Wednesday, January 1, 2020

King Maker

Maurice Broaddus
Completed 12/31/2019, Reviewed 12/31/2019
3 stars

This is an urban fantasy reimagining of the Arthurian legend set in African-American ghetto of Indianapolis.  It basically works and I basically enjoyed it.  It’s the author’s first novel, so I could forgive him for the problems I had with it, and there are some.  But overall, it was a lofty idea and I give him kudos for the attempt.  The book won the Kitschies Golden Tentacle Award for debut novel in 2010, an award for progressive, intelligent, and entertaining genre fiction. 

The plot is relatively simple.  A street hustler named King tries to bring together the drug dealers and gangbangers of the neighborhood to fight for a common good.  What’s complex is all the background stories of all the characters, and there are a lot of them, as there are in the Arthurian legend.  And Broaddus does a good job of making their names more contemporary.  There’s Lady G (Guinevere), Percy (Percival), Merle (Merlin), Lott (Lancelot), Wayne (Gawain), and many others.  There are prostitutes, heroine addicts, crack heads, drug lords, dealers, and assassins.  Some are adults and some are teens.  They all come from the same basic neighborhood, Breton Court, so their stories intertwine.  No one has a good life in the hood, so King fights an uphill battle.

My biggest problem with the book is that there is very little fantasy.  It’s there, but it’s limited to short sections and the end.  It involves a little magic from Merle, some faeries, ley lines, junkie zombies, a dragon, and the evil Green, as in the Green Knight.  But it doesn’t all come together too well.  It doesn’t flow naturally.  You wait for almost the whole book for the fantasy to kick in, but when it does, it just doesn’t seem right.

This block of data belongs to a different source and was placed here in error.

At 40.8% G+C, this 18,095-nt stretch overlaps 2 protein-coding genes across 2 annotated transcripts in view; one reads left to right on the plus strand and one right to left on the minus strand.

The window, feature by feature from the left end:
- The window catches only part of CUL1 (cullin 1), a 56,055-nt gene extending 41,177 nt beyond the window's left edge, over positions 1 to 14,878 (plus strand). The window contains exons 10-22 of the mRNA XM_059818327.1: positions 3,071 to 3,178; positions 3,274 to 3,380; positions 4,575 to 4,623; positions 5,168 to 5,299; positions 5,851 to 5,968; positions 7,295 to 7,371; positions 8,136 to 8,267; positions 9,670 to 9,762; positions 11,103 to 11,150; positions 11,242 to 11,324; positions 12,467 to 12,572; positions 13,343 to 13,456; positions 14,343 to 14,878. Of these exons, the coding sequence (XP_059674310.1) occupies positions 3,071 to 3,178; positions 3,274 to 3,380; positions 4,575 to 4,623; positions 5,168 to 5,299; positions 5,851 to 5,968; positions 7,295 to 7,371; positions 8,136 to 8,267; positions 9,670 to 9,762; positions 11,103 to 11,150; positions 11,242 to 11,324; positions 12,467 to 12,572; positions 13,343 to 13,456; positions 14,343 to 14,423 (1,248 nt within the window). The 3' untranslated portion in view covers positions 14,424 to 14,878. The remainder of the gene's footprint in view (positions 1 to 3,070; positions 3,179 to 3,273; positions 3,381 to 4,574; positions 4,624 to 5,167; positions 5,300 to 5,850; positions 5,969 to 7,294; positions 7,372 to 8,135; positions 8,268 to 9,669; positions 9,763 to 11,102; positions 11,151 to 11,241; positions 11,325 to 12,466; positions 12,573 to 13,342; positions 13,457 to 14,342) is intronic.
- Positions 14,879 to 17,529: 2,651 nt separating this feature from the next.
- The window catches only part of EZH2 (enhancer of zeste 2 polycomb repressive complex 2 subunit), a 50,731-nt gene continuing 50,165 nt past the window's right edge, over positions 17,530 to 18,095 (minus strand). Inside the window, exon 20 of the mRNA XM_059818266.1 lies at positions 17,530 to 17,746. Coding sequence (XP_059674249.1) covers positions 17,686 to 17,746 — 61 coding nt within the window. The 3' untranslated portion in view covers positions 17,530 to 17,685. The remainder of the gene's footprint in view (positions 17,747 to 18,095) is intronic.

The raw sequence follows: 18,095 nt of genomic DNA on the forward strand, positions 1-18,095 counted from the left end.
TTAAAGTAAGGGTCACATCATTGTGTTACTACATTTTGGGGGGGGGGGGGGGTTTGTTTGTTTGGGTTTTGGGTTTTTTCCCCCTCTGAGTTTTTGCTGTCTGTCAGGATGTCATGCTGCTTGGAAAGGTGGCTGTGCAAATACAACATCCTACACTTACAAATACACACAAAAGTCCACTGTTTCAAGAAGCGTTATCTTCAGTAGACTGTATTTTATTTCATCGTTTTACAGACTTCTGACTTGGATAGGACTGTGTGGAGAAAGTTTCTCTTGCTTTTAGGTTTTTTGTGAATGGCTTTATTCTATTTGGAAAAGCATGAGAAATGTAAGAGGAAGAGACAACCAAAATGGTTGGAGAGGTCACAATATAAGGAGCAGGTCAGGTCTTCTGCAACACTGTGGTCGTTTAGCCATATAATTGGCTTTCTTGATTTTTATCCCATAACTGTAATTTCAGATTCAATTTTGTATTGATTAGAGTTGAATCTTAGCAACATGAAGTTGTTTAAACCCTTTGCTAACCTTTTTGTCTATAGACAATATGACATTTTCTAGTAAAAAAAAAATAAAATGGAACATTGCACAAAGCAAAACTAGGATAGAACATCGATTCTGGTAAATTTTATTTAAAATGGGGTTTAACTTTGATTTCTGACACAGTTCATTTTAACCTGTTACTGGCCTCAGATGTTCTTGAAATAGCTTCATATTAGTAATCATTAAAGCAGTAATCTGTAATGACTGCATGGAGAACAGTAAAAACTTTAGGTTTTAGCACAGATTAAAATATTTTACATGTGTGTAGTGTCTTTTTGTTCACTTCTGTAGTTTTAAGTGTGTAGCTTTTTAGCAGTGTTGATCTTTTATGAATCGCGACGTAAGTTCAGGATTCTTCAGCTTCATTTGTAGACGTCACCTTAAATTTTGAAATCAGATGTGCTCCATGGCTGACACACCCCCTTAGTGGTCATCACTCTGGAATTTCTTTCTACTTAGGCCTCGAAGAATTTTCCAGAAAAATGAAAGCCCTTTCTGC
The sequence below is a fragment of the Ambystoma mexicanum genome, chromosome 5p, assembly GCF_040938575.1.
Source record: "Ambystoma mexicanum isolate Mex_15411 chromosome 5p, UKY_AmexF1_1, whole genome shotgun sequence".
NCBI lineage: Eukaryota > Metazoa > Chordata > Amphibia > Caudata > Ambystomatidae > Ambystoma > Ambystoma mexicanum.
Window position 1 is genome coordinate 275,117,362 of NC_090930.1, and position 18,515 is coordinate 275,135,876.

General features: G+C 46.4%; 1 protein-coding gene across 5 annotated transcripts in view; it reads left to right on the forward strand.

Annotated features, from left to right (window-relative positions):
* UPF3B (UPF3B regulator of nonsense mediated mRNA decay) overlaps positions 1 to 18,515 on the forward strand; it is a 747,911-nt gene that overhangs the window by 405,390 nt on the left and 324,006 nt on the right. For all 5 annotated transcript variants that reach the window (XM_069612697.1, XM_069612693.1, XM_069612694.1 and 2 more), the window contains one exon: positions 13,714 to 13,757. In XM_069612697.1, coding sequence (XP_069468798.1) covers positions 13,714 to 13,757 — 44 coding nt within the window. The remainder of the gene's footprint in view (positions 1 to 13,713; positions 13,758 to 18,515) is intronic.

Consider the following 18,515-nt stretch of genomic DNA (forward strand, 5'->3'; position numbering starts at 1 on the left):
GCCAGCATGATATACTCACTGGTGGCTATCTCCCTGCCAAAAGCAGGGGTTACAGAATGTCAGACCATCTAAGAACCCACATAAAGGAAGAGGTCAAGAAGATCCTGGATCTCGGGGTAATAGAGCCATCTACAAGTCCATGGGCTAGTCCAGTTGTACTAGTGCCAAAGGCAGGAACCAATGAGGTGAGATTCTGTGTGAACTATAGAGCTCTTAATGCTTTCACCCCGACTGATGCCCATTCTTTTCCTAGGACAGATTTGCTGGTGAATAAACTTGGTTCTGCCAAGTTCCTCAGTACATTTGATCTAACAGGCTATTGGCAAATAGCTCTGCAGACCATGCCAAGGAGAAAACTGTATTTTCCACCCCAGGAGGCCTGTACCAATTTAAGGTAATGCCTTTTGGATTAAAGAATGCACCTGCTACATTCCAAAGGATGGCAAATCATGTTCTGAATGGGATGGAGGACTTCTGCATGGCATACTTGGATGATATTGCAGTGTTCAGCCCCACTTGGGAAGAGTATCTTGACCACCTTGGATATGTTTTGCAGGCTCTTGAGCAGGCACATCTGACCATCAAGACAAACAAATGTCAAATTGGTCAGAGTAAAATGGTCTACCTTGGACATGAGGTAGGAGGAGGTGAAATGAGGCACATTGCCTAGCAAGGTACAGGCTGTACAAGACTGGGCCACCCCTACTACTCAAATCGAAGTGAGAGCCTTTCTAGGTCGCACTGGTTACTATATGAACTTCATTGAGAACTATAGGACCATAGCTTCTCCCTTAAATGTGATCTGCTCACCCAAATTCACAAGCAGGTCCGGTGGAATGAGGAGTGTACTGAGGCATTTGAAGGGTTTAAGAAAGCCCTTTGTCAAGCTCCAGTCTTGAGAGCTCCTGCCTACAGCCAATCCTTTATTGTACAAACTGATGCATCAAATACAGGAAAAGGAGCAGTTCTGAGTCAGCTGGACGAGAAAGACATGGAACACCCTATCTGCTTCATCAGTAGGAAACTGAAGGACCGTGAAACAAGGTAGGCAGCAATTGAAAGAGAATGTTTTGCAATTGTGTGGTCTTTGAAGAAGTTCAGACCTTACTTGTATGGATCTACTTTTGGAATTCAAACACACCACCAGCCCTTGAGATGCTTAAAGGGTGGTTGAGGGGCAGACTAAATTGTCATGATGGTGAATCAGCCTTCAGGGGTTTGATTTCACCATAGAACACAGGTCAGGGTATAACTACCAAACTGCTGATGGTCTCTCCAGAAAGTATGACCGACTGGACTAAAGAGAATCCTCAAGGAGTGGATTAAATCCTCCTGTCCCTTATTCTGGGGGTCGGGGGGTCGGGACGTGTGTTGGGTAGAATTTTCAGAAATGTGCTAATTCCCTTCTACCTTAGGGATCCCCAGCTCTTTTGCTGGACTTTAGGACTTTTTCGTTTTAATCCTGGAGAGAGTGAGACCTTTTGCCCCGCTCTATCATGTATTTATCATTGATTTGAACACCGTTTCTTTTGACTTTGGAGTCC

There is some time line jumping that gets kind of confusing.  It’s in a different typeface so you know something’s different, but the timeframe isn’t very clear.  The character development is uneven as well.  I got a little confused by the bad guys and their stories.  It took most of the book for me to keep straight who was who and who they were working for.

On the plus side, the world building is very good.  I felt immersed in the environs of Breton Court and the surrounding slums.   The language is realistic and the interactions of the characters seem very authentic.   Everyone has a hard edge and is suspect of one another, even the “good guys”.  They grew up in a terrible situation and have little trust in humanity.  Yet, they strive to the right thing. 

I give this book three stars out of five.  I found it hard to put down, but at times, I also found it hard to keep track of things.  Perspective of the narration changes a lot and doesn’t always work well.  But the attempt to place Arthur and his knights in the modern slums of the inner city is well done.  I think a few more rewrites or better editing would have made this an outstanding book. 

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